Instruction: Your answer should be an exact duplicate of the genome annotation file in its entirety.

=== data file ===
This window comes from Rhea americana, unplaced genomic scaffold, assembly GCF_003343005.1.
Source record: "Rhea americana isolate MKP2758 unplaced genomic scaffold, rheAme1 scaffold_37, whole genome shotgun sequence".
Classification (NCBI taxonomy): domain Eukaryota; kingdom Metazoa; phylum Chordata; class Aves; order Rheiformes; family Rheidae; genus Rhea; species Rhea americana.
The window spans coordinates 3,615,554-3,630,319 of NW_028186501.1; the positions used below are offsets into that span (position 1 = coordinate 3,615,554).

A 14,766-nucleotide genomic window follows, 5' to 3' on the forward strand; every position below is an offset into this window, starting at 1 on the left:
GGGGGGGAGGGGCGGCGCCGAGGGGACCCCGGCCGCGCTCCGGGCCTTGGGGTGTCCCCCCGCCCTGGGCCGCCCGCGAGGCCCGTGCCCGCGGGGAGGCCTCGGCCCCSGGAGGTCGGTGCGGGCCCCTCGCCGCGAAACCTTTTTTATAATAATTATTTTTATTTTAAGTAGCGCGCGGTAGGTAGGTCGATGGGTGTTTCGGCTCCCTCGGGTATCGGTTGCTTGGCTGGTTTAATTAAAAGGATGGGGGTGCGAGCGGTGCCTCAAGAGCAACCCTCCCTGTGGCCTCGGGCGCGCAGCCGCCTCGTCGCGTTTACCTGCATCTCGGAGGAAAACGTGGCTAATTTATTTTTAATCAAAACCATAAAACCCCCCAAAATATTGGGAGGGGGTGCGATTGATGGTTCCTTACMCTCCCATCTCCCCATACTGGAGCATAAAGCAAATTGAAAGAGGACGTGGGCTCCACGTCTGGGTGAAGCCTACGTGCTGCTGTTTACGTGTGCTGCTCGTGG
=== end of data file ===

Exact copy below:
This window comes from Rhea americana, unplaced genomic scaffold, assembly GCF_003343005.1.
Source record: "Rhea americana isolate MKP2758 unplaced genomic scaffold, rheAme1 scaffold_37, whole genome shotgun sequence".
Classification (NCBI taxonomy): domain Eukaryota; kingdom Metazoa; phylum Chordata; class Aves; order Rheiformes; family Rheidae; genus Rhea; species Rhea americana.
The window spans coordinates 3,615,554-3,630,319 of NW_028186501.1; the positions used below are offsets into that span (position 1 = coordinate 3,615,554).

A 14,766-nucleotide genomic window follows, 5' to 3' on the forward strand; every position below is an offset into this window, starting at 1 on the left:
GGGGGGGAGGGGCGGCGCCGAGGGGACCCCGGCCGCGCTCCGGGCCTTGGGGTGTCCCCCCGCCCTGGGCCGCCCGCGAGGCCCGTGCCCGCGGGGAGGCCTCGGCCCCSGGAGGTCGGTGCGGGCCCCTCGCCGCGAAACCTTTTTTATAATAATTATTTTTATTTTAAGTAGCGCGCGGTAGGTAGGTCGATGGGTGTTTCGGCTCCCTCGGGTATCGGTTGCTTGGCTGGTTTAATTAAAAGGATGGGGGTGCGAGCGGTGCCTCAAGAGCAACCCTCCCTGTGGCCTCGGGCGCGCAGCCGCCTCGTCGCGTTTACCTGCATCTCGGAGGAAAACGTGGCTAATTTATTTTTAATCAAAACCATAAAACCCCCCAAAATATTGGGAGGGGGTGCGATTGATGGTTCCTTACMCTCCCATCTCCCCATACTGGAGCATAAAGCAAATTGAAAGAGGACGTGGGCTCCACGTCTGGGTGAAGCCTACGTGCTGCTGTTTACGTGTGCTGCTCGTGG